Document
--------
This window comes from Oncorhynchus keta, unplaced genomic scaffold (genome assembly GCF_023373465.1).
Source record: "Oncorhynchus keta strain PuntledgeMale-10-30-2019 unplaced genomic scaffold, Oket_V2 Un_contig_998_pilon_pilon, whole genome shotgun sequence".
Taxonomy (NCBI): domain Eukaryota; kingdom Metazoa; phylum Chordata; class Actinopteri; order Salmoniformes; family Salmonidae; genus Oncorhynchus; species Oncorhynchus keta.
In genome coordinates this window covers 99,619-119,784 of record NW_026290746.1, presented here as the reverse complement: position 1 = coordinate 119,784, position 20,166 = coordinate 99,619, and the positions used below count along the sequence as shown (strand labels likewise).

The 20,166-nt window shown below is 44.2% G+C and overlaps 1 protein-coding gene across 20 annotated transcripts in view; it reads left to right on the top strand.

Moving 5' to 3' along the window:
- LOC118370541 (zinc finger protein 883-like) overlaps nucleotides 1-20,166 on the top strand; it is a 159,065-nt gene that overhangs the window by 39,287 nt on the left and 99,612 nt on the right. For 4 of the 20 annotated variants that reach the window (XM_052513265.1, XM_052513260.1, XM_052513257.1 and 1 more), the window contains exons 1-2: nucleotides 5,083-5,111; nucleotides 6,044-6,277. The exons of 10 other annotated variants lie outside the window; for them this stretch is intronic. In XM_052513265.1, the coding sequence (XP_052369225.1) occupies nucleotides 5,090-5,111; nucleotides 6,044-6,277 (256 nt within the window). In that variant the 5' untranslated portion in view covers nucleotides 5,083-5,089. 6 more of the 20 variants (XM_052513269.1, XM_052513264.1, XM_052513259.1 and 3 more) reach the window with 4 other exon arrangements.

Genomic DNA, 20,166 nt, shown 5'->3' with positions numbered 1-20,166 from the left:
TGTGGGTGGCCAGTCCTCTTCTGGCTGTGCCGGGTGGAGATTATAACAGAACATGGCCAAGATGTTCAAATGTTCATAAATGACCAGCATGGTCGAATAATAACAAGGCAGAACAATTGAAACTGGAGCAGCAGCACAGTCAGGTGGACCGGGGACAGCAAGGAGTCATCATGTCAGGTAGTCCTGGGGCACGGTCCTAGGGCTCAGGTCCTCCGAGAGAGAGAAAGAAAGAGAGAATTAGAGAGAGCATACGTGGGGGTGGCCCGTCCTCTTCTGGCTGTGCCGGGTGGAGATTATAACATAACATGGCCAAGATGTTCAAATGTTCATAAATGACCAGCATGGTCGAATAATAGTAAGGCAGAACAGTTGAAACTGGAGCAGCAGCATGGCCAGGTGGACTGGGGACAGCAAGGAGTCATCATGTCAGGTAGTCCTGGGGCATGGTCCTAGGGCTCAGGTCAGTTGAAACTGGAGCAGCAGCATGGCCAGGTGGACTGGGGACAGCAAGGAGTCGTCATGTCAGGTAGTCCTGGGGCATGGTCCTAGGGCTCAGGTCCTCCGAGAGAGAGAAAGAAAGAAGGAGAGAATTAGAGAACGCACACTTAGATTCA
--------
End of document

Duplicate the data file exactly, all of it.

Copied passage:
This window comes from Oncorhynchus keta, unplaced genomic scaffold (genome assembly GCF_023373465.1).
Source record: "Oncorhynchus keta strain PuntledgeMale-10-30-2019 unplaced genomic scaffold, Oket_V2 Un_contig_998_pilon_pilon, whole genome shotgun sequence".
Taxonomy (NCBI): domain Eukaryota; kingdom Metazoa; phylum Chordata; class Actinopteri; order Salmoniformes; family Salmonidae; genus Oncorhynchus; species Oncorhynchus keta.
In genome coordinates this window covers 99,619-119,784 of record NW_026290746.1, presented here as the reverse complement: position 1 = coordinate 119,784, position 20,166 = coordinate 99,619, and the positions used below count along the sequence as shown (strand labels likewise).

The 20,166-nt window shown below is 44.2% G+C and overlaps 1 protein-coding gene across 20 annotated transcripts in view; it reads left to right on the top strand.

Moving 5' to 3' along the window:
- LOC118370541 (zinc finger protein 883-like) overlaps nucleotides 1-20,166 on the top strand; it is a 159,065-nt gene that overhangs the window by 39,287 nt on the left and 99,612 nt on the right. For 4 of the 20 annotated variants that reach the window (XM_052513265.1, XM_052513260.1, XM_052513257.1 and 1 more), the window contains exons 1-2: nucleotides 5,083-5,111; nucleotides 6,044-6,277. The exons of 10 other annotated variants lie outside the window; for them this stretch is intronic. In XM_052513265.1, the coding sequence (XP_052369225.1) occupies nucleotides 5,090-5,111; nucleotides 6,044-6,277 (256 nt within the window). In that variant the 5' untranslated portion in view covers nucleotides 5,083-5,089. 6 more of the 20 variants (XM_052513269.1, XM_052513264.1, XM_052513259.1 and 3 more) reach the window with 4 other exon arrangements.

Genomic DNA, 20,166 nt, shown 5'->3' with positions numbered 1-20,166 from the left:
TGTGGGTGGCCAGTCCTCTTCTGGCTGTGCCGGGTGGAGATTATAACAGAACATGGCCAAGATGTTCAAATGTTCATAAATGACCAGCATGGTCGAATAATAACAAGGCAGAACAATTGAAACTGGAGCAGCAGCACAGTCAGGTGGACCGGGGACAGCAAGGAGTCATCATGTCAGGTAGTCCTGGGGCACGGTCCTAGGGCTCAGGTCCTCCGAGAGAGAGAAAGAAAGAGAGAATTAGAGAGAGCATACGTGGGGGTGGCCCGTCCTCTTCTGGCTGTGCCGGGTGGAGATTATAACATAACATGGCCAAGATGTTCAAATGTTCATAAATGACCAGCATGGTCGAATAATAGTAAGGCAGAACAGTTGAAACTGGAGCAGCAGCATGGCCAGGTGGACTGGGGACAGCAAGGAGTCATCATGTCAGGTAGTCCTGGGGCATGGTCCTAGGGCTCAGGTCAGTTGAAACTGGAGCAGCAGCATGGCCAGGTGGACTGGGGACAGCAAGGAGTCGTCATGTCAGGTAGTCCTGGGGCATGGTCCTAGGGCTCAGGTCCTCCGAGAGAGAGAAAGAAAGAAGGAGAGAATTAGAGAACGCACACTTAGATTCA